Getting the most from your rifle

Discussion in 'Large-Bore/Small-Bore Rifle/Shotgun' started by StandOut, Jan 8, 2008.

  1. StandOut

    StandOut New Member

    Joined:
    Dec 29, 2007
    Messages:
    14
    This is an answer to a post made on alt.hunting
    I thought maybe a "couple" of people here might not know this information

    pheasant wrote:
    > bullseyebry@HOTMAIL.COM wrote:
    >> I am going to purchase a "long range" (400 +) deer rifle. I have
    >> personaly shot groundhogs with a Browning Stainless Stalker A-bolt at
    >> over 500 yards. That was 15 years ago. Are Brownings still as accurate
    >> and what others should I look at? Tikka, Sako, model numbers etc.
    >
    >
    > Savage. Period.

    I don't know

    I have been able to take "any" Remington,, take a few moments ,, sometimes just with a pocket knife, remove the forward pressure point on the stock (thus free floating the barrel), adjust the trigger down to 2 lbs or under, and "everyone" of them "so far", shot under 1 inch at a 100 yds, I had a 308, and 7-08 go under 3/8 inch groups,, the majority averaged 3/8 to 3/4 inch groups. I got the 308 and 7-08 from people who claimed they could not get 5 inch groups out of them, I didn't even shoot them until I floated them and lightened their triggers

    One thing though ,, I have found out at the range, when people were getting bad groups out of their rifles from the bench,, it was the shooter, not the rifle or his ammo. When some one would complain about 4 inch groups from their 7 mag, I would ask to shoot it for group, I would end up with 1 1/4 inch groups from that rifle they claimed would not shoot.

    I have found very few hunters,, that actually know how to bench shoot, the whole idea of shooting from the bench is taking every possible "shooter" error out of the test, you want to know "only" what the rifle and ammo will do.

    Just holding a rifle firmly against the shoulder from the bench will makes groups spread 1 to 2 inches. I found this out the first time I shot a 22-250 from the bench with a 36 X varmint scope, every time my heart beat I could see the cross hairs jump more than an inch on the target.

    Trigger pull.. if it is heavy, can easily cause rifle movement just prior to the rifle firing.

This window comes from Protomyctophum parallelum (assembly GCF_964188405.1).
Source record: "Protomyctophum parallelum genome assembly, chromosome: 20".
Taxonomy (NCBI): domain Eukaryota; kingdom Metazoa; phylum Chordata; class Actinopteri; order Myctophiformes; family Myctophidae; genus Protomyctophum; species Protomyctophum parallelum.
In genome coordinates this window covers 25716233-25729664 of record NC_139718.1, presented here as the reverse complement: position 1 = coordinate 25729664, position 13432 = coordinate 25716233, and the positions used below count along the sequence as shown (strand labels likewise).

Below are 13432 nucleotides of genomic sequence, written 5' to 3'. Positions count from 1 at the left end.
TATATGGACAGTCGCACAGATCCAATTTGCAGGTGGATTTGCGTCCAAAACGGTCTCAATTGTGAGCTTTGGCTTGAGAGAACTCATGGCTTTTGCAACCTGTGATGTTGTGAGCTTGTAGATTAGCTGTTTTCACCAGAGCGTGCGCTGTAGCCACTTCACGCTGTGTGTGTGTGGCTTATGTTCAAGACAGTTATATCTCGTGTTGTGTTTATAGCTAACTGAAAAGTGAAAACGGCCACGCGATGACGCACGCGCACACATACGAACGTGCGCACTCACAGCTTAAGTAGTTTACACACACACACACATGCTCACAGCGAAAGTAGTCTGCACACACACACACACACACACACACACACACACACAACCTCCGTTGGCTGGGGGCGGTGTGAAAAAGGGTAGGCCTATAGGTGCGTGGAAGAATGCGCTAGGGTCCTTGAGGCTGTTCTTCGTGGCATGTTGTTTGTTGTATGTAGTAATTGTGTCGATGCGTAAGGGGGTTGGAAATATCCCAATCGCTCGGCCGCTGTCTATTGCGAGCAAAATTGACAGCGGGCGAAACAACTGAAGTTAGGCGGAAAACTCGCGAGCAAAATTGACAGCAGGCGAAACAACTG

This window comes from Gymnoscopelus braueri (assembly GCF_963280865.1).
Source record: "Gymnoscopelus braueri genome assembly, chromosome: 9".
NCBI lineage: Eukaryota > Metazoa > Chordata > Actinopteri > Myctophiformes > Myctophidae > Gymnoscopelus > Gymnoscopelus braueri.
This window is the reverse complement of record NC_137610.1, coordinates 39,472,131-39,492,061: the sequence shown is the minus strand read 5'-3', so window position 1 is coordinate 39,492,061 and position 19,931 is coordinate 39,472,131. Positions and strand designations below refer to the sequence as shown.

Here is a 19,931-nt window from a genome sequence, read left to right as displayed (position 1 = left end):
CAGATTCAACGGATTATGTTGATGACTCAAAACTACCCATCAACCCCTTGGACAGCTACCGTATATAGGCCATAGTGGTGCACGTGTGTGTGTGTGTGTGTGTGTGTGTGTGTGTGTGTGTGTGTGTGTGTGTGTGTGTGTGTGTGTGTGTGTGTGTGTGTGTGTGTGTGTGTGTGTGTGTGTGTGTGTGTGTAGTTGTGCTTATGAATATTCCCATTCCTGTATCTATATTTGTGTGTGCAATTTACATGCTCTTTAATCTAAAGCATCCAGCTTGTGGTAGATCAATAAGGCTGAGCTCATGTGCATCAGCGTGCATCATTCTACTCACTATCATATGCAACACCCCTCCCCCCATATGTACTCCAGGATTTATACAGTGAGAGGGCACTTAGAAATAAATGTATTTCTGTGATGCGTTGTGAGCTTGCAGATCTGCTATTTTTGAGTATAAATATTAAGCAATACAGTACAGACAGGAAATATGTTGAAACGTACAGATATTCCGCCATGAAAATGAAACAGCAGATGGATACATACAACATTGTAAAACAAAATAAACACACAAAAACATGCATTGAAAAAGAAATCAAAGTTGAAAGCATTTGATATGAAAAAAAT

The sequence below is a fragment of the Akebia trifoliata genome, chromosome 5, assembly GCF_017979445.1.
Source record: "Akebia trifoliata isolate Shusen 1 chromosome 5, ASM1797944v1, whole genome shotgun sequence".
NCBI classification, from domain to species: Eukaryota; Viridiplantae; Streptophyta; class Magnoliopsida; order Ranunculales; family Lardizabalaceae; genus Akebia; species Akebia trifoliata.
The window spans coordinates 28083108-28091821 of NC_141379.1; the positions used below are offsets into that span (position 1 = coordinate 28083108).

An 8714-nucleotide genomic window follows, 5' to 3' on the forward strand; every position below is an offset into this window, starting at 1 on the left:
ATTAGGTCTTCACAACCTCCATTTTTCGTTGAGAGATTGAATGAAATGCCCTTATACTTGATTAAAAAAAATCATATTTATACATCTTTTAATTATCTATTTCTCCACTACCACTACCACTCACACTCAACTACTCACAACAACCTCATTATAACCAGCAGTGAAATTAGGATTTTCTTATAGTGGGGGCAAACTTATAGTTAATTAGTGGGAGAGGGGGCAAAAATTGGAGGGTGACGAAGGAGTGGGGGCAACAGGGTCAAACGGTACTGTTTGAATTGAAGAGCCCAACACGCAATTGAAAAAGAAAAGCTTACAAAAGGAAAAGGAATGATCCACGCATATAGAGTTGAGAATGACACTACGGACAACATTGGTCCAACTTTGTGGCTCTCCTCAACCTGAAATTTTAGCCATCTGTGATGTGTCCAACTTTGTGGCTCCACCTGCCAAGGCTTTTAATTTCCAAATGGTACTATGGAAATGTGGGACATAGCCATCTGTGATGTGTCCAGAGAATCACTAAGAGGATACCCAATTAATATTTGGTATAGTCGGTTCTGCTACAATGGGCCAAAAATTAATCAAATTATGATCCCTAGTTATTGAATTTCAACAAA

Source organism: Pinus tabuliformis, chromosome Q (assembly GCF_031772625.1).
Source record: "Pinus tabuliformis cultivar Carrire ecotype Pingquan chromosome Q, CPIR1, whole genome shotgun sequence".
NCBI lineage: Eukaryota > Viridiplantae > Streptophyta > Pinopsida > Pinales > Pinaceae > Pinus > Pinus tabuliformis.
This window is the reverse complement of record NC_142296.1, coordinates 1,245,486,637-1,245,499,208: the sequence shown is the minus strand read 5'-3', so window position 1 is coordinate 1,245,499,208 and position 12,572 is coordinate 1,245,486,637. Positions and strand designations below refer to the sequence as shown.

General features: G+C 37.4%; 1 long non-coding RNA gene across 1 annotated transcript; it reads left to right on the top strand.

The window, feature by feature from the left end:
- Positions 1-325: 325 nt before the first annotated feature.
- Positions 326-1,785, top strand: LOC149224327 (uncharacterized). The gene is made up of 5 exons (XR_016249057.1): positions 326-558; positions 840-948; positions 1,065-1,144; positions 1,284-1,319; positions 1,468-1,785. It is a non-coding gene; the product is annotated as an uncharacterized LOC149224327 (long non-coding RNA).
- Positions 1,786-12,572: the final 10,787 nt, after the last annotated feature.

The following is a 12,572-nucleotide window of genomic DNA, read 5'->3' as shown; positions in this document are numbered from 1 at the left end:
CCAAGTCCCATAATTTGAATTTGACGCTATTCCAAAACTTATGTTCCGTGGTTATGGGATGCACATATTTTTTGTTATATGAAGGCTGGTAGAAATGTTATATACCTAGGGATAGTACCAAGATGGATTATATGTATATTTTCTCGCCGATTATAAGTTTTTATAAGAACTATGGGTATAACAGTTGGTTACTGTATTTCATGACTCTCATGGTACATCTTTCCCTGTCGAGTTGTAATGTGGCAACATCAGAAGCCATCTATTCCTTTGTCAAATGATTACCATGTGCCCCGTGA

The biggest thing though is flinch by hunters shooting their heavy recoiling rifles from the bench, you have twice the felt recoil from bench shooting than while standing, they anticipate the recoil, "before" it happens, sometimes this recoil can be brutal, you mind throws the flinch on, 1/100 of a second prior to the round firing

    People flinch even when shooting 223's, it is a spontaneous automatic reaction to a loud noise, (reaction to heavy recoil makes it much worst) everyone does it, even if they swear they don't, no one can stop it. The "trick" is,, make sure it happens "after" the bullet leaves the barrel.

    How do you know, if your anticipating the flinch and opening up your groups ?

    What color smoke is coming out the end of your rifle ?

    I have heard a thousand times "my rifle does not smoke, it uses smokeless powder", the key part of the word smokeless is "less",, it still creates smoke, just a whole lot "less" than Black Powder.

    What does knowing what color is the smoke have to do with hitting your target ?

    Part of the "flinch" reaction is blinking your eyes, you can't blink in 1/1000 of a sec. of an action that causes it, this blinking reaction is just part of your entire bodies reaction that occurs at the same time, if this happens prior to the bullet leaving the barrel, you will open your groups way up. If you don't flinch until after the round fires, you can't blink fast enough, not to see the smoke leaving the end of your rifle.

    Now just how do you control this automatic anticipation your mind has to your rifle firing ?

    By not letting your mind know "in advance" when your rifle is going to fire.

    There are few hunters that are "startled" (different than flinching by the way) when their firearm fires,, it is more body reaction than flinching,, that heart stopping reaction (jump, like when someone behind and very close to you shoots and your not expecting it)

    Being "startled" every time the gun fires, is what separates the true shooters, from the lead slingers,, ever time your surprised like that, when your gun fires,,,,,,, you see the smoke coming out of the barrel

    There are a couple of tricks we use to train people on how to do this




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